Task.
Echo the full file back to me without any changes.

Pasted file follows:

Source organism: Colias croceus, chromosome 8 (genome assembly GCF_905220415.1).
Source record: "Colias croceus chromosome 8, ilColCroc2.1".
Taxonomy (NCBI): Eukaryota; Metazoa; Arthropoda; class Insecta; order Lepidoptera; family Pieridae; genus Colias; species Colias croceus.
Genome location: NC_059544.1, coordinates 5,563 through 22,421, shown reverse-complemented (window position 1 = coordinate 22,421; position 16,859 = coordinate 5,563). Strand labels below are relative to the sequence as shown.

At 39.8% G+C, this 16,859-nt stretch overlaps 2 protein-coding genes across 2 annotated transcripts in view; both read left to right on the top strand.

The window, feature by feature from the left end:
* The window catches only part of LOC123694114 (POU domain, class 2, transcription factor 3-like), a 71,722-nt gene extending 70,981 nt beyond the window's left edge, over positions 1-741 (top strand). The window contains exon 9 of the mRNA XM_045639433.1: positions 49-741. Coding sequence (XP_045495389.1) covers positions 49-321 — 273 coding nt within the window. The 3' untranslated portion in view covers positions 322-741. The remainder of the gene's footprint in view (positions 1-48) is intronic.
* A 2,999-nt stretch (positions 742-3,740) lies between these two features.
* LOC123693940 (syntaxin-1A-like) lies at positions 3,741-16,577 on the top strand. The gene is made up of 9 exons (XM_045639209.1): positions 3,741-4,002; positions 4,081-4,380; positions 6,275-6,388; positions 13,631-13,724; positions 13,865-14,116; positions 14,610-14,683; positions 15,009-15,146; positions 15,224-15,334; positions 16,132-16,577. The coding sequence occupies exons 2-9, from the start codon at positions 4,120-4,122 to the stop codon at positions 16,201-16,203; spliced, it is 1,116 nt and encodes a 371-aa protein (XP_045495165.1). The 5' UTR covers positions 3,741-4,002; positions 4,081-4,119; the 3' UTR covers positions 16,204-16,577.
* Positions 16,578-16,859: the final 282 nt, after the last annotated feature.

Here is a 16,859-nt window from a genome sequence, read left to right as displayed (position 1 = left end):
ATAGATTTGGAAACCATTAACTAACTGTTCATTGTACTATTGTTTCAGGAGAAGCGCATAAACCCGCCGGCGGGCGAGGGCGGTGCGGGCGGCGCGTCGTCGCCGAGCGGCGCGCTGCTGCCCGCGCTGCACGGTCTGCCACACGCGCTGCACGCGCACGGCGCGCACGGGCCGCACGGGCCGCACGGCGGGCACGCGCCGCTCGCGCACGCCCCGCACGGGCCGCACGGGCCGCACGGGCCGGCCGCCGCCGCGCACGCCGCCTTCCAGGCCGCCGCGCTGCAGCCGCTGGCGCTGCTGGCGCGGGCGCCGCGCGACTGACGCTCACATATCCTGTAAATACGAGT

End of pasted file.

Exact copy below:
Source organism: Colias croceus, chromosome 8 (genome assembly GCF_905220415.1).
Source record: "Colias croceus chromosome 8, ilColCroc2.1".
Taxonomy (NCBI): Eukaryota; Metazoa; Arthropoda; class Insecta; order Lepidoptera; family Pieridae; genus Colias; species Colias croceus.
Genome location: NC_059544.1, coordinates 5,563 through 22,421, shown reverse-complemented (window position 1 = coordinate 22,421; position 16,859 = coordinate 5,563). Strand labels below are relative to the sequence as shown.

At 39.8% G+C, this 16,859-nt stretch overlaps 2 protein-coding genes across 2 annotated transcripts in view; both read left to right on the top strand.

The window, feature by feature from the left end:
* The window catches only part of LOC123694114 (POU domain, class 2, transcription factor 3-like), a 71,722-nt gene extending 70,981 nt beyond the window's left edge, over positions 1-741 (top strand). The window contains exon 9 of the mRNA XM_045639433.1: positions 49-741. Coding sequence (XP_045495389.1) covers positions 49-321 — 273 coding nt within the window. The 3' untranslated portion in view covers positions 322-741. The remainder of the gene's footprint in view (positions 1-48) is intronic.
* A 2,999-nt stretch (positions 742-3,740) lies between these two features.
* LOC123693940 (syntaxin-1A-like) lies at positions 3,741-16,577 on the top strand. The gene is made up of 9 exons (XM_045639209.1): positions 3,741-4,002; positions 4,081-4,380; positions 6,275-6,388; positions 13,631-13,724; positions 13,865-14,116; positions 14,610-14,683; positions 15,009-15,146; positions 15,224-15,334; positions 16,132-16,577. The coding sequence occupies exons 2-9, from the start codon at positions 4,120-4,122 to the stop codon at positions 16,201-16,203; spliced, it is 1,116 nt and encodes a 371-aa protein (XP_045495165.1). The 5' UTR covers positions 3,741-4,002; positions 4,081-4,119; the 3' UTR covers positions 16,204-16,577.
* Positions 16,578-16,859: the final 282 nt, after the last annotated feature.

Here is a 16,859-nt window from a genome sequence, read left to right as displayed (position 1 = left end):
ATAGATTTGGAAACCATTAACTAACTGTTCATTGTACTATTGTTTCAGGAGAAGCGCATAAACCCGCCGGCGGGCGAGGGCGGTGCGGGCGGCGCGTCGTCGCCGAGCGGCGCGCTGCTGCCCGCGCTGCACGGTCTGCCACACGCGCTGCACGCGCACGGCGCGCACGGGCCGCACGGGCCGCACGGCGGGCACGCGCCGCTCGCGCACGCCCCGCACGGGCCGCACGGGCCGCACGGGCCGGCCGCCGCCGCGCACGCCGCCTTCCAGGCCGCCGCGCTGCAGCCGCTGGCGCTGCTGGCGCGGGCGCCGCGCGACTGACGCTCACATATCCTGTAAATACGAGT